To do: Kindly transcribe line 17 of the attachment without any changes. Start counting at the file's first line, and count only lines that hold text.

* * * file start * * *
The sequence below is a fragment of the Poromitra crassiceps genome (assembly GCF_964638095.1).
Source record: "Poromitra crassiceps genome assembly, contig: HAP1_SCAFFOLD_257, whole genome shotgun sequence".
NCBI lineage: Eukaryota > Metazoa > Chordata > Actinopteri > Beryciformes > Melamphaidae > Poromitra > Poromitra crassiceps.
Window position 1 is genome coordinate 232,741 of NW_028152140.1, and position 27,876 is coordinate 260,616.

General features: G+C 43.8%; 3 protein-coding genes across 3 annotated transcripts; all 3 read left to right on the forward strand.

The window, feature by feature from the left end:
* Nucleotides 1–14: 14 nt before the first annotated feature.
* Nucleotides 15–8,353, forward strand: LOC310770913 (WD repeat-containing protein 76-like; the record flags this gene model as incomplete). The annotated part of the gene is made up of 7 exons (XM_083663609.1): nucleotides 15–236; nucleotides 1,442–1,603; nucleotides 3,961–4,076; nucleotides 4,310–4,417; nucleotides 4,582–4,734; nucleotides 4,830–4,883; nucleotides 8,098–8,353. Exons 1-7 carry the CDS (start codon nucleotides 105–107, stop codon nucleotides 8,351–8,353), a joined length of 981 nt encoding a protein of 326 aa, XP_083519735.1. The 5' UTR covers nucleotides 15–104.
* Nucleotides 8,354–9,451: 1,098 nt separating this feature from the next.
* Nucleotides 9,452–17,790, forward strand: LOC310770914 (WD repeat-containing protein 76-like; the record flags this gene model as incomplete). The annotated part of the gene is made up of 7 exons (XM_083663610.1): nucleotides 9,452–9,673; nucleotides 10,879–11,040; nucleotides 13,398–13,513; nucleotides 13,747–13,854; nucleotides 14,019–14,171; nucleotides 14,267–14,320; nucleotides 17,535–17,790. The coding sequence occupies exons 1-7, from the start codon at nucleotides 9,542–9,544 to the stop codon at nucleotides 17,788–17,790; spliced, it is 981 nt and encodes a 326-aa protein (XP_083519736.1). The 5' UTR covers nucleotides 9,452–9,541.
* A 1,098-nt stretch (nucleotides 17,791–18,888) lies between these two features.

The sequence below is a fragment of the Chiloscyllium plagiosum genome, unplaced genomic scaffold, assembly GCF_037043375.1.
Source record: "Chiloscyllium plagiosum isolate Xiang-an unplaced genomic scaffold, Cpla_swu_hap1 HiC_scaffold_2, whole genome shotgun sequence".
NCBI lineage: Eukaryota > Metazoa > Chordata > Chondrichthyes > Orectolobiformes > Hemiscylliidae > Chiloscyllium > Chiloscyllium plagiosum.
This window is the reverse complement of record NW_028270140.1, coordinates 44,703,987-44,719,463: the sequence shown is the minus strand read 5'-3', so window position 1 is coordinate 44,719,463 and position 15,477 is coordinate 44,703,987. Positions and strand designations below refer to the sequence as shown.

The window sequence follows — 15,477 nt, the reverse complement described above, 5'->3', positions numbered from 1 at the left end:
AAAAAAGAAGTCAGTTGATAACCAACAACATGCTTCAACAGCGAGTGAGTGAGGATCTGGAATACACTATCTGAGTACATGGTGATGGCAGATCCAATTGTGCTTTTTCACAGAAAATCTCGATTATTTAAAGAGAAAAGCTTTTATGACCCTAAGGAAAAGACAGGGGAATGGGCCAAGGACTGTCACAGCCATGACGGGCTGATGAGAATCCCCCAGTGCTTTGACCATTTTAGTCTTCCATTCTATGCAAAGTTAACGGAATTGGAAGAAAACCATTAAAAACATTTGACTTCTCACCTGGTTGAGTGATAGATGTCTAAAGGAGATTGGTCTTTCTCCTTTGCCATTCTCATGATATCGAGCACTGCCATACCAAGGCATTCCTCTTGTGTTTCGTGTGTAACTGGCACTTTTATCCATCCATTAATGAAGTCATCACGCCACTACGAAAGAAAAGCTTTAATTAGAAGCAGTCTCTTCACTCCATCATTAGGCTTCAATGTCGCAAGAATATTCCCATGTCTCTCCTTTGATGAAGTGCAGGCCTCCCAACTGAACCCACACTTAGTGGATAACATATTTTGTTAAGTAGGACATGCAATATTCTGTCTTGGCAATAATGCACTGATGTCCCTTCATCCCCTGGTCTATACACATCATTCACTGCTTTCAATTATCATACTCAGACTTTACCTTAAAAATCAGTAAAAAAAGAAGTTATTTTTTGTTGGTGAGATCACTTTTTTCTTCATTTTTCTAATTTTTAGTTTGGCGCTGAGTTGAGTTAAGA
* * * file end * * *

AAAAAAGAAGTCAGTTGATAACCAACAACATGCTTCAACAGCGAGTGAGTGAGGATCTGGAATACACTATCTGAGTACATGGTGATGGCAGATCCAATTGTGCTTTTTCACAGAAAATCTCGATTATTTAAAGAGAAAAGCTTTTATGACCCTAAGGAAAAGACAGGGGAATGGGCCAAGGACTGTCACAGCCATGACGGGCTGATGAGAATCCCCCAGTGCTTTGACCATTTTAGTCTTCCATTCTATGCAAAGTTAACGGAATTGGAAGAAAACCATTAAAAACATTTGACTTCTCACCTGGTTGAGTGATAGATGTCTAAAGGAGATTGGTCTTTCTCCTTTGCCATTCTCATGATATCGAGCACTGCCATACCAAGGCATTCCTCTTGTGTTTCGTGTGTAACTGGCACTTTTATCCATCCATTAATGAAGTCATCACGCCACTACGAAAGAAAAGCTTTAATTAGAAGCAGTCTCTTCACTCCATCATTAGGCTTCAATGTCGCAAGAATATTCCCATGTCTCTCCTTTGATGAAGTGCAGGCCTCCCAACTGAACCCACACTTAGTGGATAACATATTTTGTTAAGTAGGACATGCAATATTCTGTCTTGGCAATAATGCACTGATGTCCCTTCATCCCCTGGTCTATACACATCATTCACTGCTTTCAATTATCATACTCAGACTTTACCTTAAAAATCAGTAAAAAAAGAAGTTATTTTTTGTTGGTGAGATCACTTTTTTCTTCATTTTTCTAATTTTTAGTTTGGCGCTGAGTTGAGTTAAGA